The McCalla Professorships, named after the first Dean of the Faculty of Graduate Studies and Research, provide faculty members with an opportunity to explore and implement strategies integrating their research and teaching. Recipients, nominated by their Faculty, are outstanding academics who have made significant contributions to their field of research, teaching and learning. The 2010-11 awards provide funding for teaching release, and research and teaching initiatives. These awards are tenable at the University of Alberta.
The following is a brief description of the work being conducted by the 2010-11 McCalla Professors.
Faculty of Arts
LINDA TRIMBLE (Political Science)
Dr. Linda Trimble’s project has two interrelated goals. The first is to write a book entitled Mediating Leadership: Women Prime Ministers and the Press. By employing content and discourse analysis to compare newspaper and television coverage of New Zealand Prime Ministers Helen Clark and Jenny Shipley with equivalent reportage of their male counterparts and competitors, the monograph explores the impact of gendered stereotypes and assumptions on media representations of political leadership. The second goal is to develop course content and pedagogy for teaching political science research methods, particularly qualitative methods such as discourse analysis. In addition to incorporating this material in undergraduate and graduate-level courses, Dr. Trimble will design and lead a methodology workshop for Political Science graduate students, provide opportunities for graduate student publishing, and give presentations to the Department and the discipline as a whole on teaching research methods.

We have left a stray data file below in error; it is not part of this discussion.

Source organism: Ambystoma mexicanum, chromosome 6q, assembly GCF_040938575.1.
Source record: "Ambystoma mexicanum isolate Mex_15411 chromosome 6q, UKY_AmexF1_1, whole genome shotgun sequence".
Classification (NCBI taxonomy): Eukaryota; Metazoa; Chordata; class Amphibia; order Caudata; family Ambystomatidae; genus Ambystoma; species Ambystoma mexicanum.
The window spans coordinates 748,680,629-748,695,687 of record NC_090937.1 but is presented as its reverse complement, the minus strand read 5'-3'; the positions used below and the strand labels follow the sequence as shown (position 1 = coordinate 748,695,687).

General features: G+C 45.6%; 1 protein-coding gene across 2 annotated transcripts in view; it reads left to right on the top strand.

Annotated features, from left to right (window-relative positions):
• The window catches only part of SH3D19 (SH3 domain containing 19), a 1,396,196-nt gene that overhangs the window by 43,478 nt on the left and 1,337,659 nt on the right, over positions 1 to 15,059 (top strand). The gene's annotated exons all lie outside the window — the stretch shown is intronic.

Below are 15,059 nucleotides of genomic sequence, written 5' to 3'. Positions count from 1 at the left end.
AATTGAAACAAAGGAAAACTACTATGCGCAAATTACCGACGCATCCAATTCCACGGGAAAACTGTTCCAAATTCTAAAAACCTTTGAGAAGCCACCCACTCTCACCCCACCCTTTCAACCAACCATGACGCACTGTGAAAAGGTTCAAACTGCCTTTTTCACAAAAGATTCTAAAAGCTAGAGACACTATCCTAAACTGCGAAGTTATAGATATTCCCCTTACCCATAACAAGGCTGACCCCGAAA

ROXANNE HARDE (English)
This project focuses on the value of peer education in one-on-one and small group settings by means of its theoretical underpinnings. Following pedagogical strategies of peer education and their use in Writing Centre practices and Team-Based Learning, this research will generate, first, a description of current best practices for the training of Writing Centre peer tutors with a focus on faculty engagement with Writing Centres, and, second, new strategies for scaffolding learning in the contextualization of texts in the senior literature classroom. Mixed methods will be used to collect, synthesize and disseminate information about effective practices for the Writing Centre and the English classroom. Outcomes will include poster and seminar presentations, informational pamphlets, and articles in newsletters and scholarly journals.
Faculty of Medicine and Dentistry
JONATHAN WHITE (Surgery)
Dr. Jonathan White is a surgical educator who is committed to exploring and enhancing the way that Medicine is taught and learned. The McCalla Professorship will allow him to pursue his research in three main areas of innovation: team-based interprofessional assessment, online learning presence (wikis/podcasts) and the use of narrative in medical education. By developing new ways of assessing medical students, investigating the impact of new technologies in teaching and learning, and exploring the use of storytelling in medical education, Dr. White will enhance the ways in which we teach and learn Medicine at the University of Alberta.